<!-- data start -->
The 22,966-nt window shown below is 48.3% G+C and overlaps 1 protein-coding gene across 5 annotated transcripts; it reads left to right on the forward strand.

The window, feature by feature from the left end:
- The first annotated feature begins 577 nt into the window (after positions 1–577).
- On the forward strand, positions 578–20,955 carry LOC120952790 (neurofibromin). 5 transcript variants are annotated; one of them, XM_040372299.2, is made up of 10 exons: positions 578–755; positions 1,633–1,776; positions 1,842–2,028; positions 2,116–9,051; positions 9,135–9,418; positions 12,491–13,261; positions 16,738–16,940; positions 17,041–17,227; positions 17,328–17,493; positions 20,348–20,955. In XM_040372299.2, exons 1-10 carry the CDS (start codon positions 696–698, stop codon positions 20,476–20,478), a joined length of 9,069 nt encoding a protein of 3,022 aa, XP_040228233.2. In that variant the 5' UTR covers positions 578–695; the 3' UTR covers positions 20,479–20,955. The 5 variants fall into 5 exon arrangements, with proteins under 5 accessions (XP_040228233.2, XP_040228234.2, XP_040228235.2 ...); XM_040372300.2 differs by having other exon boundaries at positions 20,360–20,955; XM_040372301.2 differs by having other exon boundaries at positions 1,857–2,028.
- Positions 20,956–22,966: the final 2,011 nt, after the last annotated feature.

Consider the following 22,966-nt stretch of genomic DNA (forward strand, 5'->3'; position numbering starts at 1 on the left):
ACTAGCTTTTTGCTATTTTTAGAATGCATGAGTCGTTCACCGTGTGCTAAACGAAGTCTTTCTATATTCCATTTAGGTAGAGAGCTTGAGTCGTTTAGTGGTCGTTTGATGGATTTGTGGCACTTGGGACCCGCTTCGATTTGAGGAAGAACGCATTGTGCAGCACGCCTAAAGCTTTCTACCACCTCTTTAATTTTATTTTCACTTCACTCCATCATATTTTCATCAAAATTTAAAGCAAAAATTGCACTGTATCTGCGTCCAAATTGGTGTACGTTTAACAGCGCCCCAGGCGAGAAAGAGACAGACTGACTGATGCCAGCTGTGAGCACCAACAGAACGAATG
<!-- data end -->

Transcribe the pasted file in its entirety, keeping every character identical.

The 22,966-nt window shown below is 48.3% G+C and overlaps 1 protein-coding gene across 5 annotated transcripts; it reads left to right on the forward strand.

The window, feature by feature from the left end:
- The first annotated feature begins 577 nt into the window (after positions 1–577).
- On the forward strand, positions 578–20,955 carry LOC120952790 (neurofibromin). 5 transcript variants are annotated; one of them, XM_040372299.2, is made up of 10 exons: positions 578–755; positions 1,633–1,776; positions 1,842–2,028; positions 2,116–9,051; positions 9,135–9,418; positions 12,491–13,261; positions 16,738–16,940; positions 17,041–17,227; positions 17,328–17,493; positions 20,348–20,955. In XM_040372299.2, exons 1-10 carry the CDS (start codon positions 696–698, stop codon positions 20,476–20,478), a joined length of 9,069 nt encoding a protein of 3,022 aa, XP_040228233.2. In that variant the 5' UTR covers positions 578–695; the 3' UTR covers positions 20,479–20,955. The 5 variants fall into 5 exon arrangements, with proteins under 5 accessions (XP_040228233.2, XP_040228234.2, XP_040228235.2 ...); XM_040372300.2 differs by having other exon boundaries at positions 20,360–20,955; XM_040372301.2 differs by having other exon boundaries at positions 1,857–2,028.
- Positions 20,956–22,966: the final 2,011 nt, after the last annotated feature.

Consider the following 22,966-nt stretch of genomic DNA (forward strand, 5'->3'; position numbering starts at 1 on the left):
ACTAGCTTTTTGCTATTTTTAGAATGCATGAGTCGTTCACCGTGTGCTAAACGAAGTCTTTCTATATTCCATTTAGGTAGAGAGCTTGAGTCGTTTAGTGGTCGTTTGATGGATTTGTGGCACTTGGGACCCGCTTCGATTTGAGGAAGAACGCATTGTGCAGCACGCCTAAAGCTTTCTACCACCTCTTTAATTTTATTTTCACTTCACTCCATCATATTTTCATCAAAATTTAAAGCAAAAATTGCACTGTATCTGCGTCCAAATTGGTGTACGTTTAACAGCGCCCCAGGCGAGAAAGAGACAGACTGACTGATGCCAGCTGTGAGCACCAACAGAACGAATG